The new hard coal plant going up in Hamm, Germany, is apparently worthless and may never go into operation.
In mid-July, German media reported (in German) that 23 municipal utilities wanted to sell their stakes in Hamm D and E, which have a collective capacity of 1.6 gigawatts. RWE made them a surprising offer: €1 per municipal for their entire holdings – initially worth €2.5 billion (report in German). In other words, the €2.5 billion stake is now worth 23 euros.
While Block E went into commercial operation in the summer of 2014, the boiler at Block D faces technical problems and may never go into operation. France’s Alstom built the boiler.
The utilities are now scrambling to cover their losses. The municipal utility of Münster, for example, originally invested 40 million euros in the project. The municipal of Krefeld stands to lose 30 million euros. When construction began, Chancellor Merkel visited (report in German) and spoke of a “future-proof investment” (new coal plants are more efficient than old ones).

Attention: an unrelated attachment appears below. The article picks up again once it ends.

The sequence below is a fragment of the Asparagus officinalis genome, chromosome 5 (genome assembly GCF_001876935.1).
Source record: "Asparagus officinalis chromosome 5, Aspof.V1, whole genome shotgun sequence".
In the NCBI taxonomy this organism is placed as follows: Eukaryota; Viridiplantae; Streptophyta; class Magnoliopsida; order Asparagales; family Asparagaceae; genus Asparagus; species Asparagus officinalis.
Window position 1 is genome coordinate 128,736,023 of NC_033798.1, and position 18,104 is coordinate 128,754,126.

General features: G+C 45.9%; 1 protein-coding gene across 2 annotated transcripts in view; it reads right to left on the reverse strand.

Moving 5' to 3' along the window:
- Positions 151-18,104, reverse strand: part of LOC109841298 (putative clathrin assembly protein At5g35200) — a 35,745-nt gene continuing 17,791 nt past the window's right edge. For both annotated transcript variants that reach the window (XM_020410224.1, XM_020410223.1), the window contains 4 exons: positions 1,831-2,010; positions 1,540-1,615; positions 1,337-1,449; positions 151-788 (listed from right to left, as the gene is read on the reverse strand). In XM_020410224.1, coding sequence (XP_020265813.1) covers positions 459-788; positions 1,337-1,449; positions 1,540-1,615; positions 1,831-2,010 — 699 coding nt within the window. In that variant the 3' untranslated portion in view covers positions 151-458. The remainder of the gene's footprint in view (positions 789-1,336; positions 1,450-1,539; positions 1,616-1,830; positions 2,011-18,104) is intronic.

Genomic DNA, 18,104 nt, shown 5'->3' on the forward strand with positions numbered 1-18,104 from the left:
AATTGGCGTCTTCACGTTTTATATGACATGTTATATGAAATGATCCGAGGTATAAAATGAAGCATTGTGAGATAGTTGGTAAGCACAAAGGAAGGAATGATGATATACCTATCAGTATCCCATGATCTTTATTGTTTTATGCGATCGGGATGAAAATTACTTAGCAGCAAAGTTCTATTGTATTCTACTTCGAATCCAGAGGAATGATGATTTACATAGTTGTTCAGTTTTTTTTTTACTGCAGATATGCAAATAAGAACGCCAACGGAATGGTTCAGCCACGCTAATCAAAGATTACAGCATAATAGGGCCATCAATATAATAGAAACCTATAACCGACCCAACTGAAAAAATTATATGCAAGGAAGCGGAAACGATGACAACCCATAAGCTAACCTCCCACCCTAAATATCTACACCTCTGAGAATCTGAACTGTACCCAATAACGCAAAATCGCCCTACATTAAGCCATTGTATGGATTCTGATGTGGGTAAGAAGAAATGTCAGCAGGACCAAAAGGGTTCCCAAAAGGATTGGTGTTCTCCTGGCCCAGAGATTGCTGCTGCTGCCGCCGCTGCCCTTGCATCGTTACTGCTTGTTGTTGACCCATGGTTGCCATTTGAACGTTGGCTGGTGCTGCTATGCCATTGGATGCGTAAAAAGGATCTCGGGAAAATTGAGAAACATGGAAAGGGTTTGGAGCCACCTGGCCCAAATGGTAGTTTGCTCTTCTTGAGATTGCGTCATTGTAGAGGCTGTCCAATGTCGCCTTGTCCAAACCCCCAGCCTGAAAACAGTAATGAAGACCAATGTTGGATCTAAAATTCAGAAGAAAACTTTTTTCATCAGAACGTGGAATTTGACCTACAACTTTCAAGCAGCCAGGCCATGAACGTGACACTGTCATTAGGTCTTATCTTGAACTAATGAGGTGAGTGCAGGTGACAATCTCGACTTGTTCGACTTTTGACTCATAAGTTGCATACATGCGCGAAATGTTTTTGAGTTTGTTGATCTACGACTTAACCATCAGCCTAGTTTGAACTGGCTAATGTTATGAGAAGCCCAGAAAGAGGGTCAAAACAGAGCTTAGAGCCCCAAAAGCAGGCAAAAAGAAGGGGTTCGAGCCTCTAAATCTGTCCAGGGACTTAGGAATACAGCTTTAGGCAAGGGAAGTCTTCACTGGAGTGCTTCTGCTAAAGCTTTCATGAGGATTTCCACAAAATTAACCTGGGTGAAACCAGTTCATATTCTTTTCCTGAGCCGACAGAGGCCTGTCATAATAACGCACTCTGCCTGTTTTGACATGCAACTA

Of course, the utility that stands to lose the most is RWE itself. The 23 utilities hold only 23 percent of the project. As part of the agreement, they are to purchase electricity from the coal plants at a price set for 20 years. Unfortunately for them, prices on the power exchange are now lower.
Because invisible utilities cross-subsidize other public services (such as public transportation and swimming pools) from profits in the power sector, these losses could mean higher prices for buses, trams, etc.
Source: Renewables International. Reproduced with permission.